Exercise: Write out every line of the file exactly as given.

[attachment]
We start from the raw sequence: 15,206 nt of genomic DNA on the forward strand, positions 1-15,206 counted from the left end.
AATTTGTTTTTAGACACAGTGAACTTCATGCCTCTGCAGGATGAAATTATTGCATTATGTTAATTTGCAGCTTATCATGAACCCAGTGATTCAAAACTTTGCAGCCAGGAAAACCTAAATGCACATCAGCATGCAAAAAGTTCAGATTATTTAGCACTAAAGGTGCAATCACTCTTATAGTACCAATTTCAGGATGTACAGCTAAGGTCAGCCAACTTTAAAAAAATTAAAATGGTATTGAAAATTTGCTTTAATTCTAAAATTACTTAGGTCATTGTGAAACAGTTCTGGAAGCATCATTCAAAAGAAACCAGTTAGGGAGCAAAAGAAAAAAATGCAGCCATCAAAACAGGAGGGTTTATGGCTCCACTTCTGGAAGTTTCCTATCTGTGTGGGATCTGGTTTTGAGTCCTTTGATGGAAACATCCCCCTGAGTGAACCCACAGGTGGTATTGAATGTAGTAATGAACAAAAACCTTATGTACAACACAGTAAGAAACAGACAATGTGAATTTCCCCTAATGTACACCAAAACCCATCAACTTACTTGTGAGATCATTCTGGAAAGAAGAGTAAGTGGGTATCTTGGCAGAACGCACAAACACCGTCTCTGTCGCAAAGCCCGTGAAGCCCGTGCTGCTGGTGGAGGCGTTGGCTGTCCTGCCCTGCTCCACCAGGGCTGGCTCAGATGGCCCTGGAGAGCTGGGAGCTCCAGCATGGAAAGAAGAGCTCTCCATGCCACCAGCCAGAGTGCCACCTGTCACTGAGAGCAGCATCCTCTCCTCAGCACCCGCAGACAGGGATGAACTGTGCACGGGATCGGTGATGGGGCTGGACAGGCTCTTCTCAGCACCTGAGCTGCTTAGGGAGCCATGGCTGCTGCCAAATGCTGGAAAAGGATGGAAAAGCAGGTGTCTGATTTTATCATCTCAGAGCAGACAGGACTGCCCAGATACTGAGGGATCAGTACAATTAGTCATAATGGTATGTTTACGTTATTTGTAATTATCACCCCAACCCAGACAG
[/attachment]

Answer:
We start from the raw sequence: 15,206 nt of genomic DNA on the forward strand, positions 1-15,206 counted from the left end.
AATTTGTTTTTAGACACAGTGAACTTCATGCCTCTGCAGGATGAAATTATTGCATTATGTTAATTTGCAGCTTATCATGAACCCAGTGATTCAAAACTTTGCAGCCAGGAAAACCTAAATGCACATCAGCATGCAAAAAGTTCAGATTATTTAGCACTAAAGGTGCAATCACTCTTATAGTACCAATTTCAGGATGTACAGCTAAGGTCAGCCAACTTTAAAAAAATTAAAATGGTATTGAAAATTTGCTTTAATTCTAAAATTACTTAGGTCATTGTGAAACAGTTCTGGAAGCATCATTCAAAAGAAACCAGTTAGGGAGCAAAAGAAAAAAATGCAGCCATCAAAACAGGAGGGTTTATGGCTCCACTTCTGGAAGTTTCCTATCTGTGTGGGATCTGGTTTTGAGTCCTTTGATGGAAACATCCCCCTGAGTGAACCCACAGGTGGTATTGAATGTAGTAATGAACAAAAACCTTATGTACAACACAGTAAGAAACAGACAATGTGAATTTCCCCTAATGTACACCAAAACCCATCAACTTACTTGTGAGATCATTCTGGAAAGAAGAGTAAGTGGGTATCTTGGCAGAACGCACAAACACCGTCTCTGTCGCAAAGCCCGTGAAGCCCGTGCTGCTGGTGGAGGCGTTGGCTGTCCTGCCCTGCTCCACCAGGGCTGGCTCAGATGGCCCTGGAGAGCTGGGAGCTCCAGCATGGAAAGAAGAGCTCTCCATGCCACCAGCCAGAGTGCCACCTGTCACTGAGAGCAGCATCCTCTCCTCAGCACCCGCAGACAGGGATGAACTGTGCACGGGATCGGTGATGGGGCTGGACAGGCTCTTCTCAGCACCTGAGCTGCTTAGGGAGCCATGGCTGCTGCCAAATGCTGGAAAAGGATGGAAAAGCAGGTGTCTGATTTTATCATCTCAGAGCAGACAGGACTGCCCAGATACTGAGGGATCAGTACAATTAGTCATAATGGTATGTTTACGTTATTTGTAATTATCACCCCAACCCAGACAG